• Do write short, polite paragraphs. Your message should not be a novel.
  • But... don't be so short so that your tone is bossy. Read over your message. Do you sound bossy? "If you have a moment, I would like to speak with you right away," sounds so much nicer than, "I want to talk with you ASAP." I am not seven, and you are not my father.
  • Please do not use abbreviations or acronyms, unless you are 15 and texting your BFF.
  • Do use spell check. Never skip this step. Never.
  • Please do remember to say please and thank you. You have manners. Please use them.
  • And finally, do always reply to an email within 24 hours. If you need more time, for instance, you are not sure how to respond, send a brief reply to acknowledge you received the email and provide a time or date when you will be back in touch. After all, do you like to be left hanging?
Send the right tone from the beginning and showcase your professionalism and efficiency. It's your business. Be an expert!
If you struggle with setting the right tone in your email messages, there is a new email plugin called ToneCheck. ToneCheck checks for emotionally charged words or sentences within email messages and works similarly to spell check. Any angry or potentially accusatory phases will be highlighted, giving you the option to rephrase your message. At this time, ToneCheck works exclusively with Outlook, but will soon expand beyond Outlook as market demand increases. It does seem very useful and worth checking out.
Patty currently owns and operates eXPERT Business Support Services. Patty teams up with small business owners and corporate executives who are looking to cut administrative costs and improve their business' efficiency. Her enthusiasm and honest work ethic, together with her 25 years of experience in the corporate world and as an independent contractor, are the foundation and core of eXPERT Business Support Services. Patty loves spending time with her family, surfing, and devoting time to Habitat for Humanity and to her local chapter of the Surfrider Foundation, which aims to protect and preserve our oceans and beaches. Visit and see what an expert can do for you.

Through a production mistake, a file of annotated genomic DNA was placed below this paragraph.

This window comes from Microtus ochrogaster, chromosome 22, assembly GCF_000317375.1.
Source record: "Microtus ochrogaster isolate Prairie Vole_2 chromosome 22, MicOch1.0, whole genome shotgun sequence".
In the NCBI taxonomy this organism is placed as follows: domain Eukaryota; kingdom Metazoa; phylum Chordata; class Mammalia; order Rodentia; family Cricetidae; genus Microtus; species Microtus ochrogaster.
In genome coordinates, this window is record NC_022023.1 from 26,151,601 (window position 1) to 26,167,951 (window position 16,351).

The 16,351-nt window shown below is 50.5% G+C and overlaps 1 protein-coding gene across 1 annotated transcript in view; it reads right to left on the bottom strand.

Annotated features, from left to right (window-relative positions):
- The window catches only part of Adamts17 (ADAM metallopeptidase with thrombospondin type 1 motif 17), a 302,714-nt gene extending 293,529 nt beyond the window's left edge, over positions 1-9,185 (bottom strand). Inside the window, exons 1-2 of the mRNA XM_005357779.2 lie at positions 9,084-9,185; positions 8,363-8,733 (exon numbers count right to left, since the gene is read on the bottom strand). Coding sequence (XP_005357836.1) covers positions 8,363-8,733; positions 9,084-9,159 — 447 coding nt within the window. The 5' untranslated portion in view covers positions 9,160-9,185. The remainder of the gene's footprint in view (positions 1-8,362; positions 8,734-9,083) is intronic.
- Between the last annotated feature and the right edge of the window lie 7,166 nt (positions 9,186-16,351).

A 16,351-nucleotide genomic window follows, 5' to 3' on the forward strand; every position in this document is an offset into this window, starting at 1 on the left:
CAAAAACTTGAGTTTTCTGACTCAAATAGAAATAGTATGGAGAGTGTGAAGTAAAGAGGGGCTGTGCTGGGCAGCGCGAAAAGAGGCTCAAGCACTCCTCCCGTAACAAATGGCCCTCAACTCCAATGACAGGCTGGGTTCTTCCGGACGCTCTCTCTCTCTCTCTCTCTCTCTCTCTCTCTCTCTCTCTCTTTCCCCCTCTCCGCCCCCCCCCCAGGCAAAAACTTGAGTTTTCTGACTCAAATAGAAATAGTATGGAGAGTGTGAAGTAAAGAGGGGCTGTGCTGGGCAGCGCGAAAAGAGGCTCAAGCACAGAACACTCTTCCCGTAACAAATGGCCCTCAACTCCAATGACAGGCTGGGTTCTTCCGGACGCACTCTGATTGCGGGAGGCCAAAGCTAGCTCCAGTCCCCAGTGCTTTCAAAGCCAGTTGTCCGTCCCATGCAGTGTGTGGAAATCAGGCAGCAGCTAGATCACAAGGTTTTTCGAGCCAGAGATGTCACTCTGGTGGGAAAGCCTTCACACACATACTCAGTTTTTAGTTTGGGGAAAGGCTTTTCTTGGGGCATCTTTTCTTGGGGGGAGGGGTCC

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Friday, 6 May 2011

Is Modern Technology Good For Your Business?

By Jason Robert King 

We all use technology in our businesses, at least to some degree, but is technology good for your business, or your health?
Nowadays technology influences our lives and businesses in many different and subtle ways. We're so used to using it that it's easy to forget that ten years ago most of it wasn't even invented. You might use DVDs, Podcasts or the Internet for your learning material. You'll probably use spreadsheets to track different aspects of your business and word processors to write documentation.
Then there's email, social networking (Twitter, Facebook, etc) and of course the flat screen monitor you're probably reading this on. All good stuff you might be thinking and it sure makes your life easier, right?
Yes I agree, until it goes wrong and it goes wrong a lot, all the time, but why?
Are You Fighting Bad Technology Too?
I've been involved in the software industry for around 20 years now and I've been using the internet since the early 1990s, well before most people knew it existed. I consider myself reasonably tech savvy as a result.
I think that most (but not all) people will agree that technology has transformed our lives, usually for the better. However, the reason I'm writing this post at all is because I still think it performs badly. I'll give you some examples as to why, going back no more than the last two days.
Yesterday, Excel crashed on me losing half an hours work, auto save failed so it was gone for good. As of last night Facebook no longer lets me post to my own account from my iPod Touch.
I did a little keyword research before writing this post and the tool crashed, taking ages to close properly and restart.
The internet connection I'm using is extremely slow and drops out occasionally losing it altogether for a few minutes at a time. Whilst trying to submit some articles to a website earlier I had to give up because I saw nothing but "timed out" errors and I lost yet more work.
Oh, and my wireless mouse stops working every few days with a flat battery and my spare (with a wire) has a mind of it's own.
I'm sure there's more and there will be by the time I manage to publish this, but I'm sure you get the picture.
This isn't intended to be a rant, because believe it or not the last few days haven't been particularly bad as far as fighting technology is concerned.
But it does feel like a fight sometimes, with more time and effort being taken fighting the tools to make them work than solving the original problem or performing the task at hand.